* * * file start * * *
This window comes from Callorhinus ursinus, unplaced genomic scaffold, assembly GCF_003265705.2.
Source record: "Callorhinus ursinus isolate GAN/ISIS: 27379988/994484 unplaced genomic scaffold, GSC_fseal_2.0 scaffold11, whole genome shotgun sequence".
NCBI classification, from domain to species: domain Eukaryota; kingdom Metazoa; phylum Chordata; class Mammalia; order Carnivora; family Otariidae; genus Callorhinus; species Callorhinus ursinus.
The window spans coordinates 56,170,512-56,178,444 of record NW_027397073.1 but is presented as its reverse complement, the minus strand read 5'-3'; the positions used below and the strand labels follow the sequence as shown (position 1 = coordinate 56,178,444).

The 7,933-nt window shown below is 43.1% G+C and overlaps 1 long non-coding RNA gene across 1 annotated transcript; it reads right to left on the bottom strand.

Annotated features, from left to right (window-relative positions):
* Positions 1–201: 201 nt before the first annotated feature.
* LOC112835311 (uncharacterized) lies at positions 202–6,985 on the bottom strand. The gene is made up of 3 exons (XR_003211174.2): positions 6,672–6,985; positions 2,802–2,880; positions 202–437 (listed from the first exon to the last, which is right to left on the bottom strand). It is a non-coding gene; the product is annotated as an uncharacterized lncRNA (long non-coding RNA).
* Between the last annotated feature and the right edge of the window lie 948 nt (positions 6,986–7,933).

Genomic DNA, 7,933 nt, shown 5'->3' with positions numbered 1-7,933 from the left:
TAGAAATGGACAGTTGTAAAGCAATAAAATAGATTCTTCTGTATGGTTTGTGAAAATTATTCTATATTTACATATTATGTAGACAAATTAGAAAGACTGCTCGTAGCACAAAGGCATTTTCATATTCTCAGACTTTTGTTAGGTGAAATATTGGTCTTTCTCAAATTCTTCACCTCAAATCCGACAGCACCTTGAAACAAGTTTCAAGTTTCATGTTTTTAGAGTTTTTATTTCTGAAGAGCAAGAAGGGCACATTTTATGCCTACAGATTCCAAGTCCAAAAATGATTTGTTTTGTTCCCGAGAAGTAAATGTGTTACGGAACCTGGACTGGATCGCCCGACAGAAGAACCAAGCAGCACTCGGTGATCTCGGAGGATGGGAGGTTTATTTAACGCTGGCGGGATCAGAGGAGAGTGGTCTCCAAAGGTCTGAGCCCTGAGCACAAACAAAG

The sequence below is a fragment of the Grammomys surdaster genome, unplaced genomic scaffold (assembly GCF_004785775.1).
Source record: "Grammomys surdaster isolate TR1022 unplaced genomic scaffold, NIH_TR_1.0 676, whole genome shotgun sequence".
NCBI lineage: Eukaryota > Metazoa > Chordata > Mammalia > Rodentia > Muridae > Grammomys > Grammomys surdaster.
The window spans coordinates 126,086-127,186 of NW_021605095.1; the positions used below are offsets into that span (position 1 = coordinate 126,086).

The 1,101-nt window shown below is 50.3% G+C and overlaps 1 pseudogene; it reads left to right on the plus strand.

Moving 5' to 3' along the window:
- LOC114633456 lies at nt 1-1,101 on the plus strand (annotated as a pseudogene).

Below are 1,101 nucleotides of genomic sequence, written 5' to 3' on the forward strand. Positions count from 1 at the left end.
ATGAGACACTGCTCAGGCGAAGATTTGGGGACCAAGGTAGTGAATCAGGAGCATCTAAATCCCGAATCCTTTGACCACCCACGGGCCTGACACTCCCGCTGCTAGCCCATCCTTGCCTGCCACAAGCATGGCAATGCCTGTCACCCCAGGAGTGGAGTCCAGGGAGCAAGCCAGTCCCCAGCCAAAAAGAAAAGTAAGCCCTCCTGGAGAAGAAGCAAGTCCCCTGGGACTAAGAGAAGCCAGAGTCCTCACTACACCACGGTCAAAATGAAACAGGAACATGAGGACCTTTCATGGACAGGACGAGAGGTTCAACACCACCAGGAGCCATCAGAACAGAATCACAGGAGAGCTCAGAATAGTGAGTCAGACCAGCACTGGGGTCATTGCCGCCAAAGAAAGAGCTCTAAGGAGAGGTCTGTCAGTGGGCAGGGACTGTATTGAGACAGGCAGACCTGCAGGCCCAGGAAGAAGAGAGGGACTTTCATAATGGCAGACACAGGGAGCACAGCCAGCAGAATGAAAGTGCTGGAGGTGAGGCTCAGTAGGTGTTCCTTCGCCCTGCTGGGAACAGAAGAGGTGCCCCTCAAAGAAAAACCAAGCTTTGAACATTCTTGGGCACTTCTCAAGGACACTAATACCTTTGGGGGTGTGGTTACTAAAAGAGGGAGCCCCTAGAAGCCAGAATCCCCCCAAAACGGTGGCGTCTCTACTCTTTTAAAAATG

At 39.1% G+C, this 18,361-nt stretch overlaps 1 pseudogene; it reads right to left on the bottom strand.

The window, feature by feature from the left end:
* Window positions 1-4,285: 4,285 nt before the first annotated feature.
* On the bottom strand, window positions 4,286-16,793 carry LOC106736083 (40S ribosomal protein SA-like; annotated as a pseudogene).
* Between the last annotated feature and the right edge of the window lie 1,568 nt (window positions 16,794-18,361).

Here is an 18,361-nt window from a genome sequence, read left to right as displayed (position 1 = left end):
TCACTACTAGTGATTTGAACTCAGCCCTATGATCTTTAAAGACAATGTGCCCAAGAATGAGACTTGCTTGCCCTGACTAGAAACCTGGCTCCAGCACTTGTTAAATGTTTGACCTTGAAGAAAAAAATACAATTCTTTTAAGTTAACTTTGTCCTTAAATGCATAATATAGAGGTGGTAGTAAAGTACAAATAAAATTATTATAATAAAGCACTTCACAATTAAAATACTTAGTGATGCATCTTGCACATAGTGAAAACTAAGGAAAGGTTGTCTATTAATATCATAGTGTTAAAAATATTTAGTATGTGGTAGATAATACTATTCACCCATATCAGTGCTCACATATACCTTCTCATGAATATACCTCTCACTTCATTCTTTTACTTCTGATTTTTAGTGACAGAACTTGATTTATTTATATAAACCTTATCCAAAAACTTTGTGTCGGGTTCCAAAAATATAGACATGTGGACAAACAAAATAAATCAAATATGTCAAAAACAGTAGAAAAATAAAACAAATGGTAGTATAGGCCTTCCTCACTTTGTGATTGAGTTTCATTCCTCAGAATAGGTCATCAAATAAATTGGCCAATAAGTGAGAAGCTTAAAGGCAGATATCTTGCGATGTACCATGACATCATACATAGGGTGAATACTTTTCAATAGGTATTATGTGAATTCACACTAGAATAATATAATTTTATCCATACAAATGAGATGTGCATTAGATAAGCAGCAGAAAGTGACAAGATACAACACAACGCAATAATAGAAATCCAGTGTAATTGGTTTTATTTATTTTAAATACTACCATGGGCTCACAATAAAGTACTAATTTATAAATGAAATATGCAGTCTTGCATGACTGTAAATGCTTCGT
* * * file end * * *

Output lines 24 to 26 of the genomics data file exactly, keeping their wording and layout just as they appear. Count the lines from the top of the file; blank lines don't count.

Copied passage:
* On the bottom strand, window positions 4,286-16,793 carry LOC106736083 (40S ribosomal protein SA-like; annotated as a pseudogene).
* Between the last annotated feature and the right edge of the window lie 1,568 nt (window positions 16,794-18,361).

Here is an 18,361-nt window from a genome sequence, read left to right as displayed (position 1 = left end):